Nothing beats the satisfaction of impressing your friends with homebrewed beer. It’s great to accept their praise, but even if you’re confident your latest batch is amazing, you have to admit that your friends are a biased audience. Homebrew competitions, on the other hand, offer the chance to get unbiased, honest feedback that may confirm your brewing skills but will certainly help you hone your craft. The possibility of taking home a medal is a great motivator, but even if you have a problem beer, it’s worth entering just to get advice on how to make it better. Some brewers even come to love the challenge of picking a category they don’t already brew and perfecting a recipe. Regardless whether you’re convinced you’ve got a winner, there are some good things to think about before you pack up your beer and send it off to a competition.
Winning Formula: Good Beer That’s in Style
The most important point to remember is that your beer will be evaluated against two different standards: technical execution and how well it matches the Beer Judge Certification Program (BJCP) style description. For that first part, the judges are looking for flaws such as off-flavors or signs of infection. Whether these are significant or fairly subtle, they will lower your beer’s score.
At the same time, the judges compare your beer against the details of the BJCP category. For instance, a beer may be technically perfect, but its strong hops flavor would be out of place for a beer entered in the Scottish Heavy (14B) category. So, even if your homebrew is wonderfully drinkable, it may miss the mark for style.
Choose Your Ground
Knowing that your beer will be held to a standard, you should carefully select which category to enter. Read the BJCP Guidelines to understand the nuances. Let’s say you’ve brewed an IPA. The beer’s stats may be within style at the lower end (say 40 IBUs and a starting gravity of 1.056), but unless the hops character is quite assertive, it could do better if you enter it as an American Pale Ale (18B) rather than as an American IPA (21A).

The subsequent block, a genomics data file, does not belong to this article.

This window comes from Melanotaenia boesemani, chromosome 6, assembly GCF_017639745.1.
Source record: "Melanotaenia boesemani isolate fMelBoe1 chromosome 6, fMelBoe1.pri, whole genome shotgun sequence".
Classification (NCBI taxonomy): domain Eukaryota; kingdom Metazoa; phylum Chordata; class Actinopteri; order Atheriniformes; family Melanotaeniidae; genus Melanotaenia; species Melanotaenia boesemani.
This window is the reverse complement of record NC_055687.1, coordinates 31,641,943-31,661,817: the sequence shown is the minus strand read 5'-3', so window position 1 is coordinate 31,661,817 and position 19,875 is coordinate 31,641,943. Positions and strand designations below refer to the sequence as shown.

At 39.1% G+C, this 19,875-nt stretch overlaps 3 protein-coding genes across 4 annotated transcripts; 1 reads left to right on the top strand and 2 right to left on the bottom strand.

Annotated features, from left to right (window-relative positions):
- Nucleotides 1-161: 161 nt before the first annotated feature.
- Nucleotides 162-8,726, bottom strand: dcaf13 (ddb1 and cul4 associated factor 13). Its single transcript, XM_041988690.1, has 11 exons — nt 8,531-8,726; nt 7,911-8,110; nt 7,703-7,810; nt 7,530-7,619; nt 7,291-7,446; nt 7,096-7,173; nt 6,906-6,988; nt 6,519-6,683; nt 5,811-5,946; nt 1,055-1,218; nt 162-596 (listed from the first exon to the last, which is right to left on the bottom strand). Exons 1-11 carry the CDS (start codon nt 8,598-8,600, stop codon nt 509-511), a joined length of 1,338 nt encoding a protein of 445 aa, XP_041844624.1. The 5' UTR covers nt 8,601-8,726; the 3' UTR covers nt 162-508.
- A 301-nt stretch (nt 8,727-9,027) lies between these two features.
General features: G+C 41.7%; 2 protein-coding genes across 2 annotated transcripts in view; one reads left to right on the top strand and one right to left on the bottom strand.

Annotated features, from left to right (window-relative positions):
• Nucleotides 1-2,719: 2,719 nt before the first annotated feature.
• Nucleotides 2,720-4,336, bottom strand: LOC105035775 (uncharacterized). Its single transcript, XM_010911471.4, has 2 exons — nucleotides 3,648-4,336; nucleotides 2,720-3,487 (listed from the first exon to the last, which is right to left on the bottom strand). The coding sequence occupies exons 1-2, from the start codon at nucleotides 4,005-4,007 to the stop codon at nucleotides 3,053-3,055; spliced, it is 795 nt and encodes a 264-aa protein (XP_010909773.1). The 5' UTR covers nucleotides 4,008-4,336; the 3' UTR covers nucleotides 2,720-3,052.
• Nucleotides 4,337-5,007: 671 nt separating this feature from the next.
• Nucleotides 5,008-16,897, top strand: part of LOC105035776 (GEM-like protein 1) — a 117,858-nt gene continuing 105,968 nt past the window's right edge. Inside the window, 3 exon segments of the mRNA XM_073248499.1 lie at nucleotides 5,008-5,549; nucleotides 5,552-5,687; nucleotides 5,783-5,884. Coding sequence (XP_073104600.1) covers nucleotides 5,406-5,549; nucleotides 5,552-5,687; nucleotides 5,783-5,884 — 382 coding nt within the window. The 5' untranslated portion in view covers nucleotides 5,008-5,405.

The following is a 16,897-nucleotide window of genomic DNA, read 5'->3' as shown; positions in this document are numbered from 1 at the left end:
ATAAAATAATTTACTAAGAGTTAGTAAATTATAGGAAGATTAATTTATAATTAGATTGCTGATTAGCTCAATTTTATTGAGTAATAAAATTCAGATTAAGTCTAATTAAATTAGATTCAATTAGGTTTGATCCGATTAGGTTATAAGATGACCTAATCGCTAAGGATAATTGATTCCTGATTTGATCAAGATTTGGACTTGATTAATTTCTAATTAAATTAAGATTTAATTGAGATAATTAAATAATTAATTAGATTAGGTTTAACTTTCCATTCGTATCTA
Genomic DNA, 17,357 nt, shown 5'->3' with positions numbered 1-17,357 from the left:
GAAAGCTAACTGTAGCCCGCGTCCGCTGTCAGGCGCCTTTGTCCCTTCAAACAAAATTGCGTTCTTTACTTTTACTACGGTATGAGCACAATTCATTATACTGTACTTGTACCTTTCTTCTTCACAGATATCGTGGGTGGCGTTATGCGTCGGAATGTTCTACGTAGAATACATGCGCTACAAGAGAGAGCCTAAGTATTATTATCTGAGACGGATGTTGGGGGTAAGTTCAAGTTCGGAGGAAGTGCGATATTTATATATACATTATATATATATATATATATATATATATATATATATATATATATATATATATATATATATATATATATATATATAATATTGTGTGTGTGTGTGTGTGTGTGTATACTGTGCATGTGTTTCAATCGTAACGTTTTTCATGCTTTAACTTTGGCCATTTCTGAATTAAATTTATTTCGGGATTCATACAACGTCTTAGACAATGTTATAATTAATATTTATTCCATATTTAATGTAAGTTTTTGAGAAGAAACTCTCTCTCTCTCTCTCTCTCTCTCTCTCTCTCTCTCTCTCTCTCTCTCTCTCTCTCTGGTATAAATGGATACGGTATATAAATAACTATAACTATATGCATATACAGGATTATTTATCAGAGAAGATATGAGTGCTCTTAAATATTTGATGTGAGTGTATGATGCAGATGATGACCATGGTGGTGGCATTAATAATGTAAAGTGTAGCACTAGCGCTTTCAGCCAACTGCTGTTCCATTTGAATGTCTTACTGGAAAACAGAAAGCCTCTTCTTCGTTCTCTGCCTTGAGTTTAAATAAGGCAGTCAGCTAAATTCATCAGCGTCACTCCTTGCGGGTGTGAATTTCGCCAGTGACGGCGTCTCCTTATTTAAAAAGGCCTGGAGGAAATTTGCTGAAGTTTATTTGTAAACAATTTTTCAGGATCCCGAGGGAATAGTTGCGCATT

This consideration is particularly important because competitions tend to favor the bigger entries. Extra hops, malt, or other character (within reason) can help a beer make a bigger impression. Similarly, if you can’t really detect the spices or other special ingredients that you experimented with, your beer won’t do well in a specialty category. Instead, you should consider entering it under the base beer style. Finally, there’s the situation where your beer was never intended to fit in a particular category. In this case, you just have to find the closest match based on the style descriptions.
Handicapping the Race
If you’re interested in challenging yourself, it’s good to know that some categories are harder to win than others, either because of the technical difficulty, how much competition you’ll face, judges’ expectations, or rigor of the style specification. A category such as American Light Lager (1A) is very tough, even though you probably won’t be up against a big field; it’s difficult to brew well, and judges will eagerly pounce on any deviation or off-flavor. American Amber Ales (19A), American IPAs (21A), and the various stout (16) subcategories can all be very crowded, which means that it’s harder for your beer to stand out from the herd.
German Wheat Beer (10), on the other hand, is generally an easier category to win. It has a clearly defined style that still allows for some variation; it’s not that hard to brew given the right yeast; and you’ll have less competition. Lager categories such as Märzen (6A) or Munich Helles (4A) are also a good bet if you’re an experienced brewer with the skill and equipment to make them. Clean fermentation and good malt expression can be enough to sweep the judges.
To get a good idea of how many entries a given category might receive, you can check out the American Homebrewers Association’s results for the National Homebrew Competition. Select a year and a judging center, and you’ll see the number of entries under each category name.
Despite all of this, even if you enter the best beer you brew, you can’t directly control how well it does. Maybe you’ll get bragging rights or have a well-scored also-ran. Regardless whether you win, you can make the most of the feedback you get and apply it to your next brew and your next competition. In next week’s article, we’ll look at how to de-code the judges’ score sheets so you can do just that.